About this detail of the Tiger
How many Tiger tanks were painted in the famous German dark grey colour?
In popular culture of decades ago, Tigers were usually imagined as grey. Those with more historical knowledge might acknowledge that some Tigers, operating in Africa, were "sand".
This 1997 Tamiya kit is typical. The Tiger that it depicts, number "332", can hardly have been grey in reality.
The grey paint was officially called "Dunkelgrau" or RAL 7021. It was very dark, almost black when new. It had been the official colour for newly built tanks since 1940, before the Tiger's introduction.
But researchers then informed us that "Dunkelgrau" itself got cancelled in February 1943, and a tan colour called "Dunkelgelb" became the new default. This change occurred during the production run of the Tiger E. It prompts the question: how many Tigers were painted grey?
A related question should be answered first. What colour were the African Tigers? Historians told us about two successive "tropical" camouflage schemes that the Germans mandated for tanks. The first one had a greenish hue and dated from 1941. The second one, dating from 1942, was lighter and better suited to a sandy environment. Was it used on the African Tigers?
The 1990s restoration of a surviving African Tiger, at Bovington Museum, provided a surprising answer. Although constructed in February 1943, this Tiger was painted in the first "tropical" scheme. Most likely the Tiger factory (Henschel) was using up their stock of old 1941 paint.
The implication is that all of the Tigers sent to Africa were painted in the first "tropical" scheme. Photographs support this. So, counting all the Tigers that were shipped to Africa for s.Pz.Abt. 501 and 504, that's 31 "tropical" Tigers. Now, at the time when "Dunkelgelb" was introduced, the factory had built about 150 Tigers. Can we subtract 31 and conclude that about 120 of them were grey?
Not according to the historians Hilary Doyle and Tom Jentz. Their 1999 book, "DW to Tiger 1", contains this surprising statement, taken from what surviving German documents they could find:
"Tigers issued to Grossdeutschland, SS-LAH, SS-Das Reich, and SS-Totenkopf in December 1942 through February 1943 were painted in the Tropen camouflage scheme."
In other words, most of Russia was considered a "tropical" zone! Now, we must count the Tigers issued to those special units in the relevant time period:
Grossdeutschland = 9. SS-LAH = 10. SS-Das Reich = 10. SS-Totenkopf = 9.
So, we have 69 "tropical" Tigers of about 120. There could be no more than 50 grey ones, issued to the regular Army units. And their greyness is now in question. If southern Russia was a "tropical" zone, wouldn't the Army use "tropical" paint there, just like the specialist units? Doyle and Jentz don't quote any documents saying that, but perhaps the relevant documents did not survive.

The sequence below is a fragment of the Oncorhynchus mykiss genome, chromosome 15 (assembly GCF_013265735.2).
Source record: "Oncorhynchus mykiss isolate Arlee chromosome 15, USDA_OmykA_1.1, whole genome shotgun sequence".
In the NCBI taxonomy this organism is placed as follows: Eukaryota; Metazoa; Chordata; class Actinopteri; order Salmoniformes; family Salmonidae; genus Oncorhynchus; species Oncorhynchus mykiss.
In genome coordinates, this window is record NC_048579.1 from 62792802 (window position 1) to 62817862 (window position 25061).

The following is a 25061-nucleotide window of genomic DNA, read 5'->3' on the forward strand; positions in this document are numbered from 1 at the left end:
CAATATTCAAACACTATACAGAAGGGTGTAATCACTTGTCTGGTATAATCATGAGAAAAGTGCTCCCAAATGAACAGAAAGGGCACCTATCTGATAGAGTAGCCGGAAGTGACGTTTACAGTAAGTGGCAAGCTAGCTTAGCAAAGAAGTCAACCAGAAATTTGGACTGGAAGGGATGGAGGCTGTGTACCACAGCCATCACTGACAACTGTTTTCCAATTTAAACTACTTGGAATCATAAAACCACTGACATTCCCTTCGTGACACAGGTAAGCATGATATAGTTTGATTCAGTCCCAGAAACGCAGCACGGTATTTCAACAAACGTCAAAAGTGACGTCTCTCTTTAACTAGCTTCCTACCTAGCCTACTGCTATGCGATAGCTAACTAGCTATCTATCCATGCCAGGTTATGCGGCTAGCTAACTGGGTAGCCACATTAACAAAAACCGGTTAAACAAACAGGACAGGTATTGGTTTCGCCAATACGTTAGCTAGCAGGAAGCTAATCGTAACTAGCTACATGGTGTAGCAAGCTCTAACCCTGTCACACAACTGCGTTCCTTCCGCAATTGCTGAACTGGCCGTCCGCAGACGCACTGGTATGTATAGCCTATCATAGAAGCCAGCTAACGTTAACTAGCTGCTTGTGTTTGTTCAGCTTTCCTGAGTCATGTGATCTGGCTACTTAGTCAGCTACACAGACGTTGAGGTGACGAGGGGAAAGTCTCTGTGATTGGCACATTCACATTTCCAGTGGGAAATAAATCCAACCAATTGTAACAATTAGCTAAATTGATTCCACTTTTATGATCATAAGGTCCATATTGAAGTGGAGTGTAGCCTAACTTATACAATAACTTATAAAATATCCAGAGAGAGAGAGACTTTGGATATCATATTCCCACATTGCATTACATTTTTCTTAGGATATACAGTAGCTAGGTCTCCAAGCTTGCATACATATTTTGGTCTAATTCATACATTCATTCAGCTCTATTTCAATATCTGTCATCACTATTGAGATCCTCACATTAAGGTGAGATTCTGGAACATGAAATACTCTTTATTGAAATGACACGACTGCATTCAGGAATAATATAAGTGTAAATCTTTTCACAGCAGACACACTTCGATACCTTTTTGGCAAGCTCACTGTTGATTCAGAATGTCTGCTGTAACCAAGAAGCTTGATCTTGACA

We must look to photographs of the Tigers in question. First, there is s.Pz.Abt. 503, which was issued 20 Tigers during this time. All 20 were marked with white tactical numbers on their turrets, and (unfortunately for us) smeared with whitewash or white paint to match the environment.
Over 100 photos of these 20 Tigers are known. I have examined them all, selecting those that seem to show new, clean tanks. For example, this photo shows Tiger "123". It has been whitewashed, but I believe it's a new arrival and the gaps in the whitewash reveal its original paint in good, clean condition. Comparing this colour to the black of the Balkenkreuz, it's hard to believe that it could be "Dunkelgrau". It's simply not dark enough.
Here's Tiger 113, also crudely painted with whitewash. The cupola handle (arrowed) would have the original exterior colour, and since the hatch was usually closed, it would be almost as new. It's not dark enough to be Dunkelgrau.
So I'm assuming that these 20 Tigers were also "tropical". That leaves us with about 30 possibly grey ones, and only one more Tiger unit to consider.
s.Pz.Abt. 502 were issued their first 9 Tigers in 1942. They were deployed at Leningrad, too far north to be considered "tropical". And these Tigers were unquestionably grey. This WW2 colour film confirms it.
Three more Tigers arrived near Leningrad in early February. They appear to be very dark under their whitewash. This original colour photo shows the inside of an open hatch, which would have the best preserved paint. It does look too dark to be "tropical" and is certainly not "Dunkelgelb".
Another four Tigers arrived on 20 February. These have not been identified in photos, but I'm going to assume they were grey also. This photo may depict one of them. This hull has been painted with mud but the turret has its original grey paint.
The second company of s.Pz.Abt. 502 was also created during this period, but before they had even left Germany, they were reassigned from Leningrad to Rostov as an emergency measure. Rostov is deep in the "tropical" zone. Nine Tigers were hurriedly finished up and sent to them. What colour were these Tigers?
We have no photos of these tanks before they got whitewashed, and unfortunately their whitewash was uniformly applied. There are very few gaps where we could find original paint.
But given enough photos, you can find something. This is Tiger "211". There is a small patch of original paint by the Balkenkreuz for some reason. Also, the crew have worn away the whitewash on the edge of the pistol port. These areas are very dark and don't resemble the paint samples on, for example, Tiger "123". On the basis of this and other photos, I believe that these Tigers of 2/s.Pz.Abt. 502 were Dunkelgrau.
The only remaining Tigers built during this period were four of them retained for testing. We don't have enough photos to determine their colour.
So, out of 1350 Tigers built, I can count only 25 grey ones at present.